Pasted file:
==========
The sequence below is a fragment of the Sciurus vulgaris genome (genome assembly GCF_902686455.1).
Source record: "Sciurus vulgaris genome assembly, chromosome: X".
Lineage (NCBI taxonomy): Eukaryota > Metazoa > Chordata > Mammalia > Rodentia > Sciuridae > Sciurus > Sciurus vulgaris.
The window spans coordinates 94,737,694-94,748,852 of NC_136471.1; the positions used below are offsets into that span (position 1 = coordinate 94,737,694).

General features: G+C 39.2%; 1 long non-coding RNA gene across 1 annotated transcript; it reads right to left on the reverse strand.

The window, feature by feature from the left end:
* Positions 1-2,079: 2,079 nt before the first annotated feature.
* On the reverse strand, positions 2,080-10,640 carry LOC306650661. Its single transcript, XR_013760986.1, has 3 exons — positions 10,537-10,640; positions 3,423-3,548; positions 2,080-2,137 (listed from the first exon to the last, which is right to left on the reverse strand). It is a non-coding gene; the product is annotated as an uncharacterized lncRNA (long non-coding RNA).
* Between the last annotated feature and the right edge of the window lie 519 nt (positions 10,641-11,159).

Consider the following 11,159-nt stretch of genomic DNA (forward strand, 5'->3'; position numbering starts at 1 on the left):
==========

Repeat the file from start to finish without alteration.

The sequence below is a fragment of the Sciurus vulgaris genome (genome assembly GCF_902686455.1).
Source record: "Sciurus vulgaris genome assembly, chromosome: X".
Lineage (NCBI taxonomy): Eukaryota > Metazoa > Chordata > Mammalia > Rodentia > Sciuridae > Sciurus > Sciurus vulgaris.
The window spans coordinates 94,737,694-94,748,852 of NC_136471.1; the positions used below are offsets into that span (position 1 = coordinate 94,737,694).

General features: G+C 39.2%; 1 long non-coding RNA gene across 1 annotated transcript; it reads right to left on the reverse strand.

The window, feature by feature from the left end:
* Positions 1-2,079: 2,079 nt before the first annotated feature.
* On the reverse strand, positions 2,080-10,640 carry LOC306650661. Its single transcript, XR_013760986.1, has 3 exons — positions 10,537-10,640; positions 3,423-3,548; positions 2,080-2,137 (listed from the first exon to the last, which is right to left on the reverse strand). It is a non-coding gene; the product is annotated as an uncharacterized lncRNA (long non-coding RNA).
* Between the last annotated feature and the right edge of the window lie 519 nt (positions 10,641-11,159).

Consider the following 11,159-nt stretch of genomic DNA (forward strand, 5'->3'; position numbering starts at 1 on the left):